When I watched V for Vendetta, I found it to be a provocative, challenging experience and the score compliments its images perfectly. Most gratifying of all for soundtrack enthusiasts is that the music also works as a stand-alone piece that has a heart and soul all of its own. By nature it is often dark and forbidding and yet there is a strong undercurrent of emotion. Listen for it and it may surprise and move you, as it did me.

    Mark Hockley

    Rating: 4

    Michael McLennan adds:-

    I really like the subtle thematic development in this score, the same tracks that Mark noted standing out for me as well. I would add to the highlights ‘Lust at the Abbey’ with its blend of plainchant choir and Marianelli’s brooding orchestra layers; and also ‘Knives and Bullets (and Cannons too)’, which builds and build martially to a climax that reinforces some of the allusions in the story to Guy Fawkes Day and the tradition of British anarchism with Tchaikovsky’s 1812 Overture (complete with cannons and fireworks).

    In many ways it feels like a work that could have come from Trevor Jones, specifically the composer’s From Hell. The subtler work here puts it above that monothematic score, but those who like the score for the Jack-the-Ripper film will find this score very much to their taste, if a little more oriented to the action than pathos.

    On the whole it’s not a work that plays as well away from the film as it does within it, and sadly a climactic cue is missing, but it holds together well and shows off another side of the composer of In this World, The Brothers Grimm and Pride and Prejudice. In what must surely be a rare event in soundtrack album history, the source cues here make for nice interludes, particularly ‘Bird Guhrl’.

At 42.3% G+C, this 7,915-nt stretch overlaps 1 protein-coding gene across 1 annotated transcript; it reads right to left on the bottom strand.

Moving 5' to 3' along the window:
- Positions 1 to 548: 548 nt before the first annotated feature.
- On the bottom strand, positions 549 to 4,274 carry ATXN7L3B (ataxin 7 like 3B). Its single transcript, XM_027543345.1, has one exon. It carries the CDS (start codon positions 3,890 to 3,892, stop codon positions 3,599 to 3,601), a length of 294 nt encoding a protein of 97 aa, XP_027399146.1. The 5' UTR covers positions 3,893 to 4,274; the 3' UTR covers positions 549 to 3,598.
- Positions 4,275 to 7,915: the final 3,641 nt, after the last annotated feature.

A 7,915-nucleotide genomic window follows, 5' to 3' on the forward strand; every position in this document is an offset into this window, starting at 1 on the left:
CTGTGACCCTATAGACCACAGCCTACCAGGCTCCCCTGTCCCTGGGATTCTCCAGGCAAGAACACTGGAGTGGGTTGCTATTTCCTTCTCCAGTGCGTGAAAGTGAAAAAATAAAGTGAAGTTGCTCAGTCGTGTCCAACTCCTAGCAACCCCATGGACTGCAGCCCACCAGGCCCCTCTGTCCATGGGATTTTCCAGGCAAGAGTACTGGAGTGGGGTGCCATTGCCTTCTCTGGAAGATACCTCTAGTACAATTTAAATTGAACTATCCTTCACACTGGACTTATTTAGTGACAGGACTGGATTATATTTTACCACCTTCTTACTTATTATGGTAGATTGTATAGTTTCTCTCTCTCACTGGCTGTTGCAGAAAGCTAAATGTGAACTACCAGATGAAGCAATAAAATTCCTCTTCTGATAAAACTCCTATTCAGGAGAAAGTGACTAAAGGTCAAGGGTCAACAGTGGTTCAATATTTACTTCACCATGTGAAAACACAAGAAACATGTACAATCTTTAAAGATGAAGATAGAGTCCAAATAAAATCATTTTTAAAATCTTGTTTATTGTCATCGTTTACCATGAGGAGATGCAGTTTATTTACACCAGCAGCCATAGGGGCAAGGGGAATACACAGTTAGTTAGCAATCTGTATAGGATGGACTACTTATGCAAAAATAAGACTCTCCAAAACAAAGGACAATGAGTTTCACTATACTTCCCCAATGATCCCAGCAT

Conductor/orchestrator Benjamin Wallfisch is the subject of another review in this edition for his score for Thomas Vinterberg’s Dear Wendy. (See link above.)

    Michael McLennan


    Tina Huang adds:-

    V for Vendetta may reveal another side of Dario Marianelli, but it's not a facet that's at all mind-blowing, intriguing, or phenomenal. This is due in part to the film's tasteless incoherence, inept direction, and uber-tweaked screenplay/production. The visual élan of Vendetta is more than enough fodder for even the most creatively sterile composer, but Marianelli (as heard in Pride and Prejudice) isn't about scoring the obvious. The composer's acute sensitivity to nuances and gradient tones renders him powerless to tame Vendetta's surging mess of symbolic dross—in your face drivel that becomes almost like the histrionics of a walk-on, ham-fisted prima donna. The subtle, yet constant unevenness of the score is proof that he doesn't quite know how to wrestle with the beast when it rampages through the film.

    When dark visuals and cerebral surrealism run amok, two composers, that can turn virtually anything to sonic gold, come to my mind: Elliot Goldenthal (Interview with the Vampire, Final Fantasy: The Spirits Within) and Wojciech Kilar (Bram Stoker's Dracula, The Ninth Gate). Had either of these composers been at the musical helm for Vendetta—which is mostly set darkness and abstract absurdity, the score could've become something of substance.

    Tina Huang

    In-Film and Standalone Average: 3